Some researchers prefer to consider the hippocampus as part of a larger medial temporal lobe memory system responsible for general declarative memory (memories that can be explicitly verbalized — these would include, for example, memory for facts in addition to episodic memory). Some evidence supports the idea that, although these forms of memory often last a lifetime, the hippocampus ceases to play a crucial role in the retention of the memory after a period of consolidation. Damage to the hippocampus usually results in profound difficulties in forming new memories (anterograde amnesia), and normally also affects access to memories prior to the damage (retrograde amnesia). Although the retrograde effect normally extends some years prior to the brain damage, in some cases older memories remain intact - this sparing of older memories leads to the idea that consolidation over time involves the transfer of memories out of the hippocampus to other parts of the brain. However, researchers have difficulties in testing the sparing of older memories and, in some cases of retrograde amnesia, the sparing appears to affect memories formed decades before the damage to the hippocampus occurred, so its role in maintaining these older memories remains controversial.


    As already mentioned in the preceding section about the hippocampus, there are two types of amnesia - retrograde and antrograde amnesia.


    Different types of Amnesia

    Amnesia can occur when there is damage to a number of regions in the medial temporal lobe and their surrounding structures. The patient H.M. is probably one of the best known patients who suffered from amnesia. Removing his medial temporal lobes, including the hippocampus, seemed to be a good way to treat the epilepsy. What could be observed after this surgery was that H.M. was no longer able to remember things which happened after his 16th birthday, which was 11 years before the surgery. So given the definitions above one can say that he suffered retrograde amnesia. Unfortunately, he was not able to learn new information due to the fact that his hippocampus was also removed. H.M. therefore suffered not only from retrograde amnesia, but also from anterograde amnesia. His Implicit Memory, however, was still working. In procedural memory tests, for example, he still performed well. When he was asked to draw a star on a piece of paper which was shown to him in a mirror, he performed as bad as every other participant in the beginning. But after some weeks his performance improved even though he could not remember having done the task many times before. Thus, H.M.’s Declarative Memory showed severe deficits but his Implicit Memory was still fine. Another quite common cause of amnesia is the Korsakoff’s syndrome or also called Korsakoff’s amnesia. Long term alcoholism usually elicits this Korsakoff’s amnesia due to a prolonged deficiency of vitamin B1. This syndrome is associated with the pathology of the midline diencephalon including the dorsomedial thalamus. Alzheimer’s disease is probably the best known type of amnesia because it is the most common type in our society. Over 40 percent of the people who are older than 80 are affected by Alzheimer’s disease. It is a neurodegenerative disease and the region in the brain which is most affected is the entorhinal cortex. This cortex forms the main input and output of the hippocampus and so damages here are mostly severe. Knowing that the hippocampus is especially involved in forming new memories one can already guess the patients have difficulties in learning new information. But in late stages of Alzheimer’s disease also retrograde amnesia and even other cognitive abilities, which we are not going to discuss here, might occur.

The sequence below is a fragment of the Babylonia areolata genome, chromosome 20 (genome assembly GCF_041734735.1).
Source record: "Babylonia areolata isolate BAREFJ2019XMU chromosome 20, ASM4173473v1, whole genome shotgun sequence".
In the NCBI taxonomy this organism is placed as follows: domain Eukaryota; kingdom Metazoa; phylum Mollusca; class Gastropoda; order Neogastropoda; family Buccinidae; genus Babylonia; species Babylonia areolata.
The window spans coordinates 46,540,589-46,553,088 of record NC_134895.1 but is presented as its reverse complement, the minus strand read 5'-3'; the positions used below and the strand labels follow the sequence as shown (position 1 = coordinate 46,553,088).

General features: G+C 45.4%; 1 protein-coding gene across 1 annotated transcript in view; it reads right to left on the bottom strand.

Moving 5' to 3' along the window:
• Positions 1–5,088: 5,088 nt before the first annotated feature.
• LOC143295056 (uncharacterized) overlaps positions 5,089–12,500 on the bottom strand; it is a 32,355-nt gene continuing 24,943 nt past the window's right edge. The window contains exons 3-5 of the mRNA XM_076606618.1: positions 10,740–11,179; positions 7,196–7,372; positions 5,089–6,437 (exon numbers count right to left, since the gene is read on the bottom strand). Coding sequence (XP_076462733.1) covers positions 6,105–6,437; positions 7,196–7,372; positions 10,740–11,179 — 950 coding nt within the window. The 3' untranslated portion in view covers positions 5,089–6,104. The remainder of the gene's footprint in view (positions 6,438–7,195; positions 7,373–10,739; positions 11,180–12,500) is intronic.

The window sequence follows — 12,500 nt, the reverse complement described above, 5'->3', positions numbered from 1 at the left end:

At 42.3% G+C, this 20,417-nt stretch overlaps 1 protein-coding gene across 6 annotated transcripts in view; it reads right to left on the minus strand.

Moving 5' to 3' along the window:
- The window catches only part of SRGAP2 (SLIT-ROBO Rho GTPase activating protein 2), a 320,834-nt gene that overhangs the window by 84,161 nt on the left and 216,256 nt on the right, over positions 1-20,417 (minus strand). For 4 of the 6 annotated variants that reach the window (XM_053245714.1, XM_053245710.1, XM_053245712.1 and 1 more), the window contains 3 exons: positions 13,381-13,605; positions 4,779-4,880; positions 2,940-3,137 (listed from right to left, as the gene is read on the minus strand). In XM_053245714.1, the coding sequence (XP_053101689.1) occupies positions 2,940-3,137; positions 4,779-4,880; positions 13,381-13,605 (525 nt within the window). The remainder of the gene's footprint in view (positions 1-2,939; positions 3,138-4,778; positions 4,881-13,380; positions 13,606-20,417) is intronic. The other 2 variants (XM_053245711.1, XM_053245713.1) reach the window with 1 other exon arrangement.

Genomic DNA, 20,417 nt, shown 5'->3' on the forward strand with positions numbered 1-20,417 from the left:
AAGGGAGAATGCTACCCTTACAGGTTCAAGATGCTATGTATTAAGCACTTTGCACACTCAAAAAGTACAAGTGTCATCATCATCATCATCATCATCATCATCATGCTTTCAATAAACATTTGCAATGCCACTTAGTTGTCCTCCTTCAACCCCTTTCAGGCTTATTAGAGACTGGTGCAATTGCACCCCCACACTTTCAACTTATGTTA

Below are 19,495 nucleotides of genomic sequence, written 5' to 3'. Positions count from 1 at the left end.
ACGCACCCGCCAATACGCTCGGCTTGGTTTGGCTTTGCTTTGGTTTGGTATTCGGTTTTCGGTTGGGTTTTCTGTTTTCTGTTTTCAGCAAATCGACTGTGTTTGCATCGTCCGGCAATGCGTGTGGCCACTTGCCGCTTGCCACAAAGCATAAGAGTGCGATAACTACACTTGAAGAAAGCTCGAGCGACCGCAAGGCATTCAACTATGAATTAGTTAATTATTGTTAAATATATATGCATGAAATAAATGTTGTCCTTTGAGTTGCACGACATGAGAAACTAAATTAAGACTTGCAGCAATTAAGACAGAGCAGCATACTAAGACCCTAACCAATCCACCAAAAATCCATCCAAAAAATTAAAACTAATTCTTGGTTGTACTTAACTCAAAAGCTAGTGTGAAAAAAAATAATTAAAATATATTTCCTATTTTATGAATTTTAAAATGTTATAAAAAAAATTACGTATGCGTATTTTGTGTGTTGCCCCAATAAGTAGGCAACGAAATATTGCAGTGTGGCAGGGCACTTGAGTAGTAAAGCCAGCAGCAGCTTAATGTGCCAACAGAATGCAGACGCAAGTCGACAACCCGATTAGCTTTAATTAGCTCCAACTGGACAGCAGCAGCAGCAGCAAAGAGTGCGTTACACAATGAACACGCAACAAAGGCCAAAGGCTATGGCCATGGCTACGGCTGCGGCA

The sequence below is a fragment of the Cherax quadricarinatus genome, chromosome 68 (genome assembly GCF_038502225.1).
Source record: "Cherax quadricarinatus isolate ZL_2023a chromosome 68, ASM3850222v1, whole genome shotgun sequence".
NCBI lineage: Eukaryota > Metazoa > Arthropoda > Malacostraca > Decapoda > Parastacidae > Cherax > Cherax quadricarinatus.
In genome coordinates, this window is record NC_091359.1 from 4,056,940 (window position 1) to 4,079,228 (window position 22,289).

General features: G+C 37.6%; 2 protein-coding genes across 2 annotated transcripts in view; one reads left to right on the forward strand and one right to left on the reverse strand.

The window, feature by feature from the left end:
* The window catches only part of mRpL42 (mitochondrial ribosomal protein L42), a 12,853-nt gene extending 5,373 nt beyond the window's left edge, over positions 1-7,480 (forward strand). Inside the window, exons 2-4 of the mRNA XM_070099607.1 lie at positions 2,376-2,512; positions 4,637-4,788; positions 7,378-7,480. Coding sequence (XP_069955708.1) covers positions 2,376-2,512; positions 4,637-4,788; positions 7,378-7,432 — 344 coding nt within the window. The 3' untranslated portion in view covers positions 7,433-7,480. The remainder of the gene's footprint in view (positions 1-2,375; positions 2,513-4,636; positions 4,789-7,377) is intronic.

This figure shows the brain structures which are involved in forming new memories

    Final checklist of what you should keep in mind
    1. Why does memory exist?
    2. What is sensory memory?
    3. What is the distinction between Short Term memory and Working Memory?
    4. What is Long Term Memory and which brain area(s) are involved in forming new memories?
    5. Remember the main results of the theory (For example: What does the Filter Theory show?)
    6. Don’t forget why we forget!